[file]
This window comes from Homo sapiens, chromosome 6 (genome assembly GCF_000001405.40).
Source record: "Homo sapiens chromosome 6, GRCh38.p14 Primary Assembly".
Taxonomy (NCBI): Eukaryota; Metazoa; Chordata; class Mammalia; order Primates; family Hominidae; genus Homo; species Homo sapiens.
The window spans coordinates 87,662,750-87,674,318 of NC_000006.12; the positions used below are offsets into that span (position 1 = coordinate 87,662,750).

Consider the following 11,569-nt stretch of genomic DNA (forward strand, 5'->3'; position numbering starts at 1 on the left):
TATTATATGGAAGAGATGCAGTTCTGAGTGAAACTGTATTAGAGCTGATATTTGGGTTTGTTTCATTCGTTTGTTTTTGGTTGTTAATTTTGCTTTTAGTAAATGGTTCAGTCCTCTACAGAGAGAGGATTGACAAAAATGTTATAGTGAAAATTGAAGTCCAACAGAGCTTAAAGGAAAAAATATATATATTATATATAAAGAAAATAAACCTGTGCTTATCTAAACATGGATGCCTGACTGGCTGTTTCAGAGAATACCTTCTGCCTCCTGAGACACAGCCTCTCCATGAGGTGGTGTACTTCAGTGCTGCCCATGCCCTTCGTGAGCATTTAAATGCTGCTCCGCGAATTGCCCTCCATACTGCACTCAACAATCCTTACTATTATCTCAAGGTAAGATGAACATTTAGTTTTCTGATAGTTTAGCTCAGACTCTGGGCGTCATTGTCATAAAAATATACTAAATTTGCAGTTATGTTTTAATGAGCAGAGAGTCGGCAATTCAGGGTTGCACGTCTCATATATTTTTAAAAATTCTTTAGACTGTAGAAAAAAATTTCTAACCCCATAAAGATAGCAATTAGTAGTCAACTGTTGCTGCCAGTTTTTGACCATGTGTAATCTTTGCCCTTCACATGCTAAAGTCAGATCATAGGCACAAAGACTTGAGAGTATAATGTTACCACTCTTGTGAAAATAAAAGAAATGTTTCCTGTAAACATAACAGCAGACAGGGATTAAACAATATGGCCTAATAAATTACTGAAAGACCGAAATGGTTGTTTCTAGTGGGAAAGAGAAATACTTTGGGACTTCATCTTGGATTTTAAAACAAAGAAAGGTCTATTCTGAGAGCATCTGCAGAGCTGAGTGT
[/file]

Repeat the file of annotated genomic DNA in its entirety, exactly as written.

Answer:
This window comes from Homo sapiens, chromosome 6 (genome assembly GCF_000001405.40).
Source record: "Homo sapiens chromosome 6, GRCh38.p14 Primary Assembly".
Taxonomy (NCBI): Eukaryota; Metazoa; Chordata; class Mammalia; order Primates; family Hominidae; genus Homo; species Homo sapiens.
The window spans coordinates 87,662,750-87,674,318 of NC_000006.12; the positions used below are offsets into that span (position 1 = coordinate 87,662,750).

Consider the following 11,569-nt stretch of genomic DNA (forward strand, 5'->3'; position numbering starts at 1 on the left):
TATTATATGGAAGAGATGCAGTTCTGAGTGAAACTGTATTAGAGCTGATATTTGGGTTTGTTTCATTCGTTTGTTTTTGGTTGTTAATTTTGCTTTTAGTAAATGGTTCAGTCCTCTACAGAGAGAGGATTGACAAAAATGTTATAGTGAAAATTGAAGTCCAACAGAGCTTAAAGGAAAAAATATATATATTATATATAAAGAAAATAAACCTGTGCTTATCTAAACATGGATGCCTGACTGGCTGTTTCAGAGAATACCTTCTGCCTCCTGAGACACAGCCTCTCCATGAGGTGGTGTACTTCAGTGCTGCCCATGCCCTTCGTGAGCATTTAAATGCTGCTCCGCGAATTGCCCTCCATACTGCACTCAACAATCCTTACTATTATCTCAAGGTAAGATGAACATTTAGTTTTCTGATAGTTTAGCTCAGACTCTGGGCGTCATTGTCATAAAAATATACTAAATTTGCAGTTATGTTTTAATGAGCAGAGAGTCGGCAATTCAGGGTTGCACGTCTCATATATTTTTAAAAATTCTTTAGACTGTAGAAAAAAATTTCTAACCCCATAAAGATAGCAATTAGTAGTCAACTGTTGCTGCCAGTTTTTGACCATGTGTAATCTTTGCCCTTCACATGCTAAAGTCAGATCATAGGCACAAAGACTTGAGAGTATAATGTTACCACTCTTGTGAAAATAAAAGAAATGTTTCCTGTAAACATAACAGCAGACAGGGATTAAACAATATGGCCTAATAAATTACTGAAAGACCGAAATGGTTGTTTCTAGTGGGAAAGAGAAATACTTTGGGACTTCATCTTGGATTTTAAAACAAAGAAAGGTCTATTCTGAGAGCATCTGCAGAGCTGAGTGT